4 Lessons from A Random Walk Down Wall Street | Burton G. Malkiel

The Simple Secret to Intelligent Investing

Jack Yang
6 min readNov 3, 2020
A Random Walk Down Wall Street: The Time-Tested Strategy for Successful Investing


What is the best way to invest? This has been a question up for debate over decades. As new digital investing tools like Robinhood begin to popularize and waves of uncertainty emerge due to the pandemic, the stock market has been more volatile than ever, and the question of the best way to invest is tricker than ever. I am an amateur investor myself and also have friends who either made or lost money during the turbulent times. I decided to pick up this well-known investment book, which was first written almost 40 years ago, hoping to gain some insights on how to manage my portfolio. To be completely honest, even though I am reading a newer edition of the book, I thought the content would be outdated since the economical landscapes have shifted so much in the past few decades. I was pleasantly surprised to find the lessons from the book are still very relevant and can be easily utilized by anyone who is financially self-aware. I will share some of my most important takeaways in the following section.

Score: 4.75/5

Recommendation: anyone who would like to be financially intelligent


1. Beating the market is extremely difficult, if not impossible

If you only take one lesson from this book. This is it. Even though there are often portfolio managers or individuals who have made millions of dollars in the stock market, or have a very generous return on their investment, barely anyone can do so consistently, and for a long period of time. Some may argue Warren Buffett would be a counter-argument to such statements, however, as legendary of an investor as Buffett is, the recent returns on his investment are close to, or slightly below the market index and he starts to advocate for index funds, which we will explain in the next lesson.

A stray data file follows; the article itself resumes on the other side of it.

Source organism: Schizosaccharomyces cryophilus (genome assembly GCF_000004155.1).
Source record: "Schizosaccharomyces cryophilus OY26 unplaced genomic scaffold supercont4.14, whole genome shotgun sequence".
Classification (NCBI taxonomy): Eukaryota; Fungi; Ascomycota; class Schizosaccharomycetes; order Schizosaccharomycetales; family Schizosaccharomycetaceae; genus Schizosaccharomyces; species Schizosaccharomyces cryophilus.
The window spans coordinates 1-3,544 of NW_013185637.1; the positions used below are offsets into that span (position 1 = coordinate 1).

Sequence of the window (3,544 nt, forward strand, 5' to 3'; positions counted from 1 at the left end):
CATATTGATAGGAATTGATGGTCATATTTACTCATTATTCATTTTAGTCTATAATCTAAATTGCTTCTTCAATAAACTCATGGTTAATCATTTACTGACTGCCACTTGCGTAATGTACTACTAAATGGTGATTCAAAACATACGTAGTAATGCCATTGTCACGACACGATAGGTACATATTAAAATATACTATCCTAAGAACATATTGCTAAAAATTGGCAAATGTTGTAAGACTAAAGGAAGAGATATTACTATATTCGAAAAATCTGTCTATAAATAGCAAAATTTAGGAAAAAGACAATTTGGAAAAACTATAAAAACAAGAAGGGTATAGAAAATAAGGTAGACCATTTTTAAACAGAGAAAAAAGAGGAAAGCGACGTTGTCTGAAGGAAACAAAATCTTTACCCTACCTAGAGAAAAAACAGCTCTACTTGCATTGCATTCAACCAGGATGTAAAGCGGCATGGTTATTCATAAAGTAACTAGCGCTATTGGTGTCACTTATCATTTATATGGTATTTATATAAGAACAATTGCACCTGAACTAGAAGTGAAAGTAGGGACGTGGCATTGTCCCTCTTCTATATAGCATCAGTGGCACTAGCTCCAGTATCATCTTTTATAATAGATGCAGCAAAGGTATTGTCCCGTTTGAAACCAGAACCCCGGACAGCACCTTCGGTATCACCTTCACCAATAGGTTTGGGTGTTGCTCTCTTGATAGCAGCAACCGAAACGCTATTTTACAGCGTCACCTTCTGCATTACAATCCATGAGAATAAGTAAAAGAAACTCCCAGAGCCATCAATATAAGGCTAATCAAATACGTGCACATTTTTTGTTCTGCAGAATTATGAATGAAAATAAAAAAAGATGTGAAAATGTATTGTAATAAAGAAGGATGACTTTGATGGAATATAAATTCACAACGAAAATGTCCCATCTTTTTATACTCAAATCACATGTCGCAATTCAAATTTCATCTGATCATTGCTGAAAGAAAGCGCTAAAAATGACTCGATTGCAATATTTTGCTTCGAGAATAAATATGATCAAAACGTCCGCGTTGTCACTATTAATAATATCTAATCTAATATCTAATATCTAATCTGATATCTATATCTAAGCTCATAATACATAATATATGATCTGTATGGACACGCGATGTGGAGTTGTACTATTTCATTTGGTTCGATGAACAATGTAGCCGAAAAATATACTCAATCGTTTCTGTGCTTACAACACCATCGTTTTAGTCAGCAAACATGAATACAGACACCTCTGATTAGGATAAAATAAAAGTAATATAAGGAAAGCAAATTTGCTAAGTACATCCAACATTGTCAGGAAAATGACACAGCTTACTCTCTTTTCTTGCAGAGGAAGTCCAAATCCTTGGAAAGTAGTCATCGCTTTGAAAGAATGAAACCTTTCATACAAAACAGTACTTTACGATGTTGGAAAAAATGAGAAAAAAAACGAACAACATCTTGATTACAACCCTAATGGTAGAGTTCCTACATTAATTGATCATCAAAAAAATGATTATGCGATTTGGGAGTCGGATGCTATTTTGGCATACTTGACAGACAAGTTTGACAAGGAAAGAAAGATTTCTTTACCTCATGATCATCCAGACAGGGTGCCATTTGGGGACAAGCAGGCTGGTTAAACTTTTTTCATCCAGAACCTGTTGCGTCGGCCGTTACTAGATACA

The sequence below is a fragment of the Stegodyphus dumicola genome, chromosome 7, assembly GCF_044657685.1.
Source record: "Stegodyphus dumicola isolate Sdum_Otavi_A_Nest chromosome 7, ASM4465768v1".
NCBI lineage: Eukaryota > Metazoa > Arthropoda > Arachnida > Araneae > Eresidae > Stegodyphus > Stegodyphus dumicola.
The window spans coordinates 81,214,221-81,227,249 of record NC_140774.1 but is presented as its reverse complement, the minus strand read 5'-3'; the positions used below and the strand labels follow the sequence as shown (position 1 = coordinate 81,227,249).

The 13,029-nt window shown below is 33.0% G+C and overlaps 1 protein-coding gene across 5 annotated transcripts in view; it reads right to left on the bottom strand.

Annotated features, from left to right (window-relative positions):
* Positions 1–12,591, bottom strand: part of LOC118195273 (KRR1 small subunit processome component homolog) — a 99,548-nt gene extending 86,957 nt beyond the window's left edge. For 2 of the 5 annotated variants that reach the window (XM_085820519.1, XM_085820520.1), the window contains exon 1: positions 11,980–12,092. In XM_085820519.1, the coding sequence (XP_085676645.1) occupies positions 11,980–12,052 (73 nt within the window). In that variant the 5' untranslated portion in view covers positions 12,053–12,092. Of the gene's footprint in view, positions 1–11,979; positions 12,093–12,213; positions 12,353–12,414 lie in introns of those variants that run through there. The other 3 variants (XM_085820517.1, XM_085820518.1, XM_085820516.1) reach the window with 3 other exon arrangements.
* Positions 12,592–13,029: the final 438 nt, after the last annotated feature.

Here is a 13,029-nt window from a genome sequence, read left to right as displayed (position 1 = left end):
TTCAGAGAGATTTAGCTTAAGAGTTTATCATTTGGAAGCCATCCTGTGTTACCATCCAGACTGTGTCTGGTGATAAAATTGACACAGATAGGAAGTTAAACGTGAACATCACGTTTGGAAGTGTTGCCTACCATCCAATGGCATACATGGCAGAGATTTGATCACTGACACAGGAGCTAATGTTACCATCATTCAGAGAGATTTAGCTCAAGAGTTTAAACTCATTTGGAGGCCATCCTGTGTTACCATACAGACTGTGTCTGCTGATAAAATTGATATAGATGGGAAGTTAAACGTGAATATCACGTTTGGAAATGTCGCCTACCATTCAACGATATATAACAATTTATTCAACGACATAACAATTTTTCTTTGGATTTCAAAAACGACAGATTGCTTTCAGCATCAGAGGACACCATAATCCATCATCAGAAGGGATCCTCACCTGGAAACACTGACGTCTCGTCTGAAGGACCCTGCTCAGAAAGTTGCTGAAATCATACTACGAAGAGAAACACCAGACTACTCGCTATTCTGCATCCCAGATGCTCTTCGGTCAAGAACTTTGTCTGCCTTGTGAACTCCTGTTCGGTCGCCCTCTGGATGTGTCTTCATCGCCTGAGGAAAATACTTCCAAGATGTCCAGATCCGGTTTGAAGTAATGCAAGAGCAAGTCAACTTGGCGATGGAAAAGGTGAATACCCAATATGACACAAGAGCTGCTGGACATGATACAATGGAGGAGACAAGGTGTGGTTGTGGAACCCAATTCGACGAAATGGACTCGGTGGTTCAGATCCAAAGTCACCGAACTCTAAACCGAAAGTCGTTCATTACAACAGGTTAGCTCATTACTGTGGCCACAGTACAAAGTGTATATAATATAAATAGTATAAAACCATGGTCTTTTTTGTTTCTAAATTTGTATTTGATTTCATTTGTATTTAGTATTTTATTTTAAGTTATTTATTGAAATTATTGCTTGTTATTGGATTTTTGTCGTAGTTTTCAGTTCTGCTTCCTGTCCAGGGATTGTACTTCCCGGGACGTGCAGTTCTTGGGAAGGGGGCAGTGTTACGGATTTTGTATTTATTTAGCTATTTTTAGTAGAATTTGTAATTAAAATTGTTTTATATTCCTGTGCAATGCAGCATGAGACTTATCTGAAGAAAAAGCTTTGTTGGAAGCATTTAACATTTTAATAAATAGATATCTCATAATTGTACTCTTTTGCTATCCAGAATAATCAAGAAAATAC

Speaking of predicting the market and beating it, there are two major schools of thought: technical analysis, which predicts the stock by speculating others' behavior, and fundamental analysis, which predicts the stock by its intrinsic value. However, both approaches have their own flaws. For example, technical analysis is often troubled by people overreacting and underreacting to news, and fundamental analysis is often troubled by random events and dubious accounting. Even though people from either school can predict the market a few times in a roll, but none can do so consistently.

You can think of the betting on the market as a competition of coin tossing and head wins. Let’s say there are 200 people in the competition. About 100 survive after the first round, 50 in the second round, 25 in the third round, etc. After about 6 to 7 rounds, about only 2–3 people survive. This rate is astonishingly similar to that of the investors. Would you say those who win the coin toss competition is particularly skilled? Probably not, you would just say they are lucky. On the other hand, there are people who can beat the market 6 to 7 years in a role, but hardly anyone can do it for decades and decades in a role.

2. Index Funds. Index Funds. Index Funds!

Now that we know we probably will not be able to beat the market, then what we should do? The answer is simple: we buy the market. Here is the magic of index funds. Index funds a large selection of funds that are selected according to their ratio in the index. There are some well-known indexes such as Nasdaq, S&P 500, and Dow. Those indexes are deliberately calculated to represent the market as a whole so that, when you buy a share of the index fund, you are buying a small share of the entire market. A well-proven rule in the investing world is that diversity could balance your portfolio and buying an index is a great way to diversify your investment. There are some more tips to apply to further diversify your portfolio in the upcoming lessons.